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1 John 1: 1-5

Our Sunday Visitor (OSV) Young Adult Essay Contest Winner (2019)

In the beginning was the Word, and the Word was with God, and the Word was God. He was in the beginning with God. All things came to be through him, and without him nothing came to be. What came to be through him was life, and this life was the light of the human race; the light shines in the darkness, and the darkness has not overcome it.

John 1:1-5

I am a story-teller at heart. I recall with fondness memories from childhood curled up under my blankets as my mom or dad read me a bedtime story. All the good stories would begin the same, grand declarations such as: “Once upon a time…” or “Long ago in a land far, far away…” prepared me for the vastness of another world that I was being invited to enter into. As much as I loved these fictional stories, the opening words of John’s gospel invite me to enter into a world that exists in reality. The bold statement: “In the beginning,” draws me into the very foundations not only of our world, but of the reality of the relational nature of the divine life: a reality that defines not only God’s Trinitarian life, but my own life as a creature made in his image.

While I don’t remember the particular moment when I first read this verse, the rippling impact of how it has shaped my path in becoming an English major stays with me always. I am captivated by how “the beginning”, out of all things, is defined first as “the Word.” And the Word is not something intangible, without life or substance, but the active and living Word (Christ) being not only with God but God himself. This relational image of the Word and God and how they are both separate and the same, constantly challenges me to live in loving relationships with all people in my life, regardless of how different they may seem from me. I am also reminded that because “all things came to be through him” we, as human persons, are forever intricately connected to a God who is by nature, relational.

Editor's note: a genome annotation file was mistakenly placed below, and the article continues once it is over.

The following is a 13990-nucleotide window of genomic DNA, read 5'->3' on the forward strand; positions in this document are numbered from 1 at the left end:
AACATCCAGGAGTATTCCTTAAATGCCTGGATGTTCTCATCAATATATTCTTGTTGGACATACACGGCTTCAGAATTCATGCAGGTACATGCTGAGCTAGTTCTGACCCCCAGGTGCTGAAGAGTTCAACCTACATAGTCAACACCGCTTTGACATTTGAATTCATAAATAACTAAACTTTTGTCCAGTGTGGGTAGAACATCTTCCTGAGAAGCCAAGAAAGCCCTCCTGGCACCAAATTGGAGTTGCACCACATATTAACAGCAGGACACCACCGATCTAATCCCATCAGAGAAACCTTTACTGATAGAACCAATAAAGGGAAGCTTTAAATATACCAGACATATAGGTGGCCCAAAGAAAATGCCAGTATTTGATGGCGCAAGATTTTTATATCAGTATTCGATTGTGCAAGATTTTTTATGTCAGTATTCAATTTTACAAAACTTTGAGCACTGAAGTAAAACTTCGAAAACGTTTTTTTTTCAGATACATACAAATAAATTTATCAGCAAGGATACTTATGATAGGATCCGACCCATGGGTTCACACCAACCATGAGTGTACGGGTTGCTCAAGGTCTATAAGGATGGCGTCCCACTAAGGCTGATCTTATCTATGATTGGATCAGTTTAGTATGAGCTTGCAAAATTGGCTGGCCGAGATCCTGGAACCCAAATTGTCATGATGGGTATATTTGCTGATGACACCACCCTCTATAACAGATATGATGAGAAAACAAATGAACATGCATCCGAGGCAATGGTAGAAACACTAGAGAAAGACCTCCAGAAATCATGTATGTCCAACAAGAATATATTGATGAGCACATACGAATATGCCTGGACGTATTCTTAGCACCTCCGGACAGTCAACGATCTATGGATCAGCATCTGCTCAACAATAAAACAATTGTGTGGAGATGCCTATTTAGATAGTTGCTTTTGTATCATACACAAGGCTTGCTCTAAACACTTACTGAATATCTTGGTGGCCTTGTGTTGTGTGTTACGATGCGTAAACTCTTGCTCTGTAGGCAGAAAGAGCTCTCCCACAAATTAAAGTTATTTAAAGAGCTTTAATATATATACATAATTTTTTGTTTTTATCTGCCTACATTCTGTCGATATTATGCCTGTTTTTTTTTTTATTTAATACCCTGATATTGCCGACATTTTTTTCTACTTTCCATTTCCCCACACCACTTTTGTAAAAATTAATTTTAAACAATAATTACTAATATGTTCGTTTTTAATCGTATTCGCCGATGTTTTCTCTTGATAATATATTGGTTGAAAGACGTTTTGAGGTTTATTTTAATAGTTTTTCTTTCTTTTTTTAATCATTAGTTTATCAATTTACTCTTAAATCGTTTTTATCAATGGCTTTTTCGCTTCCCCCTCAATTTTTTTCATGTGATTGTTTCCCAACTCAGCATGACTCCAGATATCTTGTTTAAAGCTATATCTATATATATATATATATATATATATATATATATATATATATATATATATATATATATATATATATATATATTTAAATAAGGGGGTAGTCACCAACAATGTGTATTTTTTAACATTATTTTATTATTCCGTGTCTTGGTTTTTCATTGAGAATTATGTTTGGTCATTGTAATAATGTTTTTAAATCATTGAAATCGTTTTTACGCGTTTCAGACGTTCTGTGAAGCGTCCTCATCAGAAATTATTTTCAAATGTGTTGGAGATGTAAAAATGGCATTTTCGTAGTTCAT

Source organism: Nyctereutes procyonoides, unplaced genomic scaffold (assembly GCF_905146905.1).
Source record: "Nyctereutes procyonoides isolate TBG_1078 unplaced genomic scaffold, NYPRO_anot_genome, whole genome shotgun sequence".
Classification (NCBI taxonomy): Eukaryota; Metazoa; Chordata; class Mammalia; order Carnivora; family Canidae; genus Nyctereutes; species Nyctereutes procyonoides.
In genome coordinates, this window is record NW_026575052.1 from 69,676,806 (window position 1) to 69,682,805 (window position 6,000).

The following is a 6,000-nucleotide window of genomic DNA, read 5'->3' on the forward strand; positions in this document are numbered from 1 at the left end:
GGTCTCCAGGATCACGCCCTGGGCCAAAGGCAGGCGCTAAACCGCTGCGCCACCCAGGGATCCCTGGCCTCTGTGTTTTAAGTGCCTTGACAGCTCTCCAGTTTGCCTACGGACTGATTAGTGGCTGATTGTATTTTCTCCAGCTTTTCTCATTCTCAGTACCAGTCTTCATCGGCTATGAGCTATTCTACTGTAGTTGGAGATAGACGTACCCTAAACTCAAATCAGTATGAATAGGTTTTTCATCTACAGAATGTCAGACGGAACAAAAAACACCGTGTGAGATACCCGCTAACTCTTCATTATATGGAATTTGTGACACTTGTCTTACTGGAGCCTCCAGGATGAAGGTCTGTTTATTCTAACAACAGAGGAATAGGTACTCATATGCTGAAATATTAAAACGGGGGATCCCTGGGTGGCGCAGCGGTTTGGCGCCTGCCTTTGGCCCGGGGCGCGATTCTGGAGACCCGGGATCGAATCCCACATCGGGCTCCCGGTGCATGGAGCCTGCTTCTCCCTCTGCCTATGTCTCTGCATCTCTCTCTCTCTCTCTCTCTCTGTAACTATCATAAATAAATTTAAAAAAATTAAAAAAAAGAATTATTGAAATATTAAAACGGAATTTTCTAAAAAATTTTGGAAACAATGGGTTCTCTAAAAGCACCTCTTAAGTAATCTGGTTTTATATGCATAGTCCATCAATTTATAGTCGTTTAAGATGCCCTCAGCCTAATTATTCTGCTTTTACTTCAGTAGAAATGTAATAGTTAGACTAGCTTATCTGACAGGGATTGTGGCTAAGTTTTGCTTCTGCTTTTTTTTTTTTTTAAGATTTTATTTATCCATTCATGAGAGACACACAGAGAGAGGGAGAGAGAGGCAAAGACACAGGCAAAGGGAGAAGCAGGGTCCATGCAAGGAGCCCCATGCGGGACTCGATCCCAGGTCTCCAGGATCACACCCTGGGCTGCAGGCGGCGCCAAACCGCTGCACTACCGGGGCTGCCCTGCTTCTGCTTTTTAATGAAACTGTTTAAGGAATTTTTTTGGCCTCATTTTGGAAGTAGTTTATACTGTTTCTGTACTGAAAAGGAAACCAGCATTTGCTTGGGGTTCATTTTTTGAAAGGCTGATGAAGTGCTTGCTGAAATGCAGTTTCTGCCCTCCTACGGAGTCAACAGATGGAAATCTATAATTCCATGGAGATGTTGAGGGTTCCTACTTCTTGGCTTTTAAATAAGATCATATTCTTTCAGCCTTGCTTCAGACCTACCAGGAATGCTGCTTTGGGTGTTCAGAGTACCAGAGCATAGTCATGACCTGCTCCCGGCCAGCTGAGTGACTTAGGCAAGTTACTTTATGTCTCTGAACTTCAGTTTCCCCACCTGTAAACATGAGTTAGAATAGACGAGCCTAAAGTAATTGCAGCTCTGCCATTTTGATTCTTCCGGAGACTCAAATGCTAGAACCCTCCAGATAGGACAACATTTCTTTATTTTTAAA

Thus, as I prepare to graduate this June with an English degree and plans to pursue a career in Christian writing, I am reminded of God, author of the truest word who breathes life into creation – the “light of which is the human race”, and God as the summit and source of what it means to be fully relational. Whenever I read this verse, I am inspired to write with words that can shine into places of darkness to bring people together, pointing always back to the greatest of all words: God himself.

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